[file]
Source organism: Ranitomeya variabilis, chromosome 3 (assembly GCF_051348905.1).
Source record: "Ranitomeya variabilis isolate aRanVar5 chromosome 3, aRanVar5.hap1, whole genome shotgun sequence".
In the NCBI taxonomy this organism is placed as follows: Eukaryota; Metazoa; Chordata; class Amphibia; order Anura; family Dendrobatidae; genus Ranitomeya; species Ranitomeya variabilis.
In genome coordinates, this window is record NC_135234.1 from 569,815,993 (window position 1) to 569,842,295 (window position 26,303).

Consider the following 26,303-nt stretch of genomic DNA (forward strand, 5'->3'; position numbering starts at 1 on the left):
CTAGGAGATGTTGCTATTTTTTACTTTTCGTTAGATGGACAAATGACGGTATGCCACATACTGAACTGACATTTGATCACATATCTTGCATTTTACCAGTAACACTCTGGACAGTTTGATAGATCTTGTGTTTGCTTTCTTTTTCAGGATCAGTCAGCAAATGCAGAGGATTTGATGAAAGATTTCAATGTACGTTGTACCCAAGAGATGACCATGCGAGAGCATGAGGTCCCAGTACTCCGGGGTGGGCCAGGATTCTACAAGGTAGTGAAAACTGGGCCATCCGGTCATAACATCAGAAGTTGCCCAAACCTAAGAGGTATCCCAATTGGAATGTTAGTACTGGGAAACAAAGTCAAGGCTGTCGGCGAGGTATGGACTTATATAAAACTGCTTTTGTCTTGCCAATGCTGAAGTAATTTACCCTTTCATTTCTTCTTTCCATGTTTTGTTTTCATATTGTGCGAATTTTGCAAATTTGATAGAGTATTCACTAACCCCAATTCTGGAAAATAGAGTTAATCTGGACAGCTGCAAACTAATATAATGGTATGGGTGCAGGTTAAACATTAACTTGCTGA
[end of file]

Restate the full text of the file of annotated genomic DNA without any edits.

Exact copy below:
Source organism: Ranitomeya variabilis, chromosome 3 (assembly GCF_051348905.1).
Source record: "Ranitomeya variabilis isolate aRanVar5 chromosome 3, aRanVar5.hap1, whole genome shotgun sequence".
In the NCBI taxonomy this organism is placed as follows: Eukaryota; Metazoa; Chordata; class Amphibia; order Anura; family Dendrobatidae; genus Ranitomeya; species Ranitomeya variabilis.
In genome coordinates, this window is record NC_135234.1 from 569,815,993 (window position 1) to 569,842,295 (window position 26,303).

Consider the following 26,303-nt stretch of genomic DNA (forward strand, 5'->3'; position numbering starts at 1 on the left):
CTAGGAGATGTTGCTATTTTTTACTTTTCGTTAGATGGACAAATGACGGTATGCCACATACTGAACTGACATTTGATCACATATCTTGCATTTTACCAGTAACACTCTGGACAGTTTGATAGATCTTGTGTTTGCTTTCTTTTTCAGGATCAGTCAGCAAATGCAGAGGATTTGATGAAAGATTTCAATGTACGTTGTACCCAAGAGATGACCATGCGAGAGCATGAGGTCCCAGTACTCCGGGGTGGGCCAGGATTCTACAAGGTAGTGAAAACTGGGCCATCCGGTCATAACATCAGAAGTTGCCCAAACCTAAGAGGTATCCCAATTGGAATGTTAGTACTGGGAAACAAAGTCAAGGCTGTCGGCGAGGTATGGACTTATATAAAACTGCTTTTGTCTTGCCAATGCTGAAGTAATTTACCCTTTCATTTCTTCTTTCCATGTTTTGTTTTCATATTGTGCGAATTTTGCAAATTTGATAGAGTATTCACTAACCCCAATTCTGGAAAATAGAGTTAATCTGGACAGCTGCAAACTAATATAATGGTATGGGTGCAGGTTAAACATTAACTTGCTGA